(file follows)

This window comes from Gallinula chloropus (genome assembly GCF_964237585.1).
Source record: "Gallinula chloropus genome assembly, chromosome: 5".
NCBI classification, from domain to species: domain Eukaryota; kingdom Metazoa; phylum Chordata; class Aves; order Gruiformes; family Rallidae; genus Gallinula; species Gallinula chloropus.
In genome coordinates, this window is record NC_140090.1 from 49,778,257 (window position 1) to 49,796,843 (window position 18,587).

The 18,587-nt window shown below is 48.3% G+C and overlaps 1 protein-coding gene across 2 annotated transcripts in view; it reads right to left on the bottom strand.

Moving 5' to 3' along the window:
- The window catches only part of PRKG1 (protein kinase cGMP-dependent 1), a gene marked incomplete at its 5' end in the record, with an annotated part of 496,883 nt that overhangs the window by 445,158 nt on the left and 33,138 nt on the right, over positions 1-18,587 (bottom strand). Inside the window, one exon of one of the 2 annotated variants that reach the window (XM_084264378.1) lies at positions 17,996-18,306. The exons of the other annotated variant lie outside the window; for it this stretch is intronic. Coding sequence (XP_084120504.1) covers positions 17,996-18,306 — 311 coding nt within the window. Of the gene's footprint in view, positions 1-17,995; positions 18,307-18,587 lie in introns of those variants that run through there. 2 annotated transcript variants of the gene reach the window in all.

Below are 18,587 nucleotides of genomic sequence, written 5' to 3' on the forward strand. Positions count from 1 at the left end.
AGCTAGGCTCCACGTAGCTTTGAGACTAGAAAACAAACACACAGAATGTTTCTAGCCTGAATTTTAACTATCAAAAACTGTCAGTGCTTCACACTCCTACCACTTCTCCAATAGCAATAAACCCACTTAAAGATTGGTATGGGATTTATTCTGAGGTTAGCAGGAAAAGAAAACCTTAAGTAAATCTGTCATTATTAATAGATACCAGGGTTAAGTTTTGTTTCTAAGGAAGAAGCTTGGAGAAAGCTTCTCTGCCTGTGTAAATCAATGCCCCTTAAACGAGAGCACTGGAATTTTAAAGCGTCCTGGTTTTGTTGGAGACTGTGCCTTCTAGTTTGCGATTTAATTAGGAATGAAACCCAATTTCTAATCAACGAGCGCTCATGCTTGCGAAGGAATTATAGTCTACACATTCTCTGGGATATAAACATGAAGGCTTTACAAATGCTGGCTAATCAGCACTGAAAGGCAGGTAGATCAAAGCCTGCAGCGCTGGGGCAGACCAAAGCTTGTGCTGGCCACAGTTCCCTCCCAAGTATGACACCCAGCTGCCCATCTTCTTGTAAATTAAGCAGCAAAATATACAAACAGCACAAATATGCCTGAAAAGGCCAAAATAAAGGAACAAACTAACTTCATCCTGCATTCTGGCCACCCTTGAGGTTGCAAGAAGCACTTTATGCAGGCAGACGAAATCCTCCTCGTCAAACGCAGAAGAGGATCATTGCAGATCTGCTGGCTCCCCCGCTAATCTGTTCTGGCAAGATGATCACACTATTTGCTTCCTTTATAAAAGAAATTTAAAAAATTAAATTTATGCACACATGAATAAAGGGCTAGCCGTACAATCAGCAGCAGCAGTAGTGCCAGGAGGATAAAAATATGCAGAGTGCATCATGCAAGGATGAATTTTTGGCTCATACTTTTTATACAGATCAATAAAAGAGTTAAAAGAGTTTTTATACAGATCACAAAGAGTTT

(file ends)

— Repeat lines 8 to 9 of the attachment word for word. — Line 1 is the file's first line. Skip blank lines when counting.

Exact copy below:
Below are 18,587 nucleotides of genomic sequence, written 5' to 3' on the forward strand. Positions count from 1 at the left end.
AGCTAGGCTCCACGTAGCTTTGAGACTAGAAAACAAACACACAGAATGTTTCTAGCCTGAATTTTAACTATCAAAAACTGTCAGTGCTTCACACTCCTACCACTTCTCCAATAGCAATAAACCCACTTAAAGATTGGTATGGGATTTATTCTGAGGTTAGCAGGAAAAGAAAACCTTAAGTAAATCTGTCATTATTAATAGATACCAGGGTTAAGTTTTGTTTCTAAGGAAGAAGCTTGGAGAAAGCTTCTCTGCCTGTGTAAATCAATGCCCCTTAAACGAGAGCACTGGAATTTTAAAGCGTCCTGGTTTTGTTGGAGACTGTGCCTTCTAGTTTGCGATTTAATTAGGAATGAAACCCAATTTCTAATCAACGAGCGCTCATGCTTGCGAAGGAATTATAGTCTACACATTCTCTGGGATATAAACATGAAGGCTTTACAAATGCTGGCTAATCAGCACTGAAAGGCAGGTAGATCAAAGCCTGCAGCGCTGGGGCAGACCAAAGCTTGTGCTGGCCACAGTTCCCTCCCAAGTATGACACCCAGCTGCCCATCTTCTTGTAAATTAAGCAGCAAAATATACAAACAGCACAAATATGCCTGAAAAGGCCAAAATAAAGGAACAAACTAACTTCATCCTGCATTCTGGCCACCCTTGAGGTTGCAAGAAGCACTTTATGCAGGCAGACGAAATCCTCCTCGTCAAACGCAGAAGAGGATCATTGCAGATCTGCTGGCTCCCCCGCTAATCTGTTCTGGCAAGATGATCACACTATTTGCTTCCTTTATAAAAGAAATTTAAAAAATTAAATTTATGCACACATGAATAAAGGGCTAGCCGTACAATCAGCAGCAGCAGTAGTGCCAGGAGGATAAAAATATGCAGAGTGCATCATGCAAGGATGAATTTTTGGCTCATACTTTTTATACAGATCAATAAAAGAGTTAAAAGAGTTTTTATACAGATCACAAAGAGTTT